If your wallet is groaning from too many credit cards, you may have given some thought to cancelling one (or more), especially if you're paying a hefty annual membership fee for a rewards card that, given your spending habits, isn’t generating much in the way of rewards.

But breaking up with your credit card, while easy to do, can be a painful misstep.

“There are very few reasons to cancel a credit card,” says credit expert John Ulzheimer, who has worked at Equifax, one of the big three credit bureaus, and FICO, the firm that runs the calculus that determines credit scores used by the most lenders. “If you want to break up with a credit card you need to be cognizant of what trouble this seemingly benign action is going to cause.”

Credit Score Impact

The main risk when you cancel a credit card is the potential negative impact on your credit score. In the land of FICO credit scoring, your debt-to-credit utilization ratio accounts for 30 percent of your score. That’s a mouthful of a term, but it’s a simple math equation: the sum of all your credit card balances divided by the total credit limit on your cards. There is no magic ratio you want to shoot for, but lower is better.

The problem with cancelling a card is that you immediately lose that available credit limit.  “Even if your spending doesn’t change, your credit score could fall because your utilization rate goes way up,” says Ulzheimer.

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“If your utilization rates jumps from 30 percent to 60 percent you could see your credit score fall 50 points, or more,” says Ulzheimer. That’s a severe haircut that could cost you plenty more than the annual fee.

FICO credit scores range from 300 to 850. A score of 760 puts you in good shape to qualify for the best offers, if you expect to be in the market to buy home or car insurance, or are planning to take out a loan. Recently, someone with a FICO score of at least 760 might be able to qualify for a 3.6 percent interest rate on a 30-year fixed rate mortgage. If a higher credit utilization ratio caused the 760 to drop to 710, the borrowing cost would rise to more than 3.8 percent. On a $300,000 mortgage that could add about $40 a month to your mortgage payment, or nearly $500 a year.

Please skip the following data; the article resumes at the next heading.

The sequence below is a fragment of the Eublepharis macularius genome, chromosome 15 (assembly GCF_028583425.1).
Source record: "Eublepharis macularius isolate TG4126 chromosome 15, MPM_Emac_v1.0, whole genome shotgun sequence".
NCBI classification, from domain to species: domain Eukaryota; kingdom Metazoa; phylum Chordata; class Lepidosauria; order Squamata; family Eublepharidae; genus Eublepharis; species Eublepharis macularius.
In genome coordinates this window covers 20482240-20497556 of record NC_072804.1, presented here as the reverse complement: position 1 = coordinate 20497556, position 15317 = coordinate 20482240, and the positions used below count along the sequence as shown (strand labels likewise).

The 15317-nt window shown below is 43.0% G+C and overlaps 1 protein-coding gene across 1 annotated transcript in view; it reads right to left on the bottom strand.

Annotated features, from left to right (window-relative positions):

Credit History Consequence

A less worrisome side effect of cancelling a card is the impact on the part of your FICO score that looks at the length of your credit history. This accounts for 15 percent of your FICO credit score. When you cancel a card, that history stays on your credit report—and thus is part of your FICO credit score calculations-for another 10 years. As long as you have another card that you keep for the next 10 years, this part of your score should not be seriously impacted a decade from now when the cancelled card is no longer factored into your length of credit history.

While no annual fees are obviously preferable, Ulzheimer suggests a big-picture perspective is useful when deciding if you should cancel a card. “Paying $79 a year to have a credit line of $10,000 to $15,000 is a pretty cheap way to have access to credit. Do you really need to cancel a card for that?”

Cost-Cutting Tactics

If the effects on your credit of closing an account make you leery, try these steps.

Ask for a fee waiver. If your main problem with keeping a card is the annual fee, Matt Schulz, senior industry analyst at creditcards.com, recommends calling the bank and asking for it to be waived, or at least lowered. In a recent survey, Schulz said that just one in four cardholders bothered to try and negotiate loan terms. Yet more than 80 percent of people who asked for their annual fee to be lowered or waived were successful. “People don’t realize what power they have to negotiate,” says Schulz.

Ask for a card downgrade. If there’s no give on lowering your fee, Schulz recommends asking the bank if it has another card you could switch to that doesn’t charge an annual fee. It won’t offer the same rewards or perks, but if you were using the card infrequently, that’s not a problem. The advantage of doing this rather than cancelling is that your credit history moves from the old card to the new card and you maintain your credit limit.

Shred it. If you don’t want the temptation of having more credit within reach, Ulzheimer suggests shredding a card, rather than cancelling. “You keep the credit limit, but can’t use the card.” If you change your mind down the line, just call up the card issuer, say you lost the card and you’ll have a replacement card mailed to you lickety-split.

If You Decide to Cancel

Sometimes cancelling makes sense. For instance, divorcing couples with joint credit cards should aim to close down those accounts. Or maybe you’ve come to the realization that a $450 membership fee for American Express Platinum or Citi Prestige, is a bit too steep to swallow if you’re not getting value from the service and rewards, and your request for a reduction/waiver was rebuffed.

If you do need to cancel a card, aim to offset the loss in that credit limit with additional credit on other cards. The easiest move may be to call up your remaining card/cards and ask for your credit limit to be increased. Or apply for a new credit card that will give you a similar credit limit to the card you are cancelling but charges no annual fee.

Opening a new card might cause a small temporary ding to your credit score. “I wouldn’t worry about it,” says Schulz. “It’s not nothing, but it’s nothing like the impact of having your credit utilization rate go way up when you cancel a card, which can have a far more negative impact.”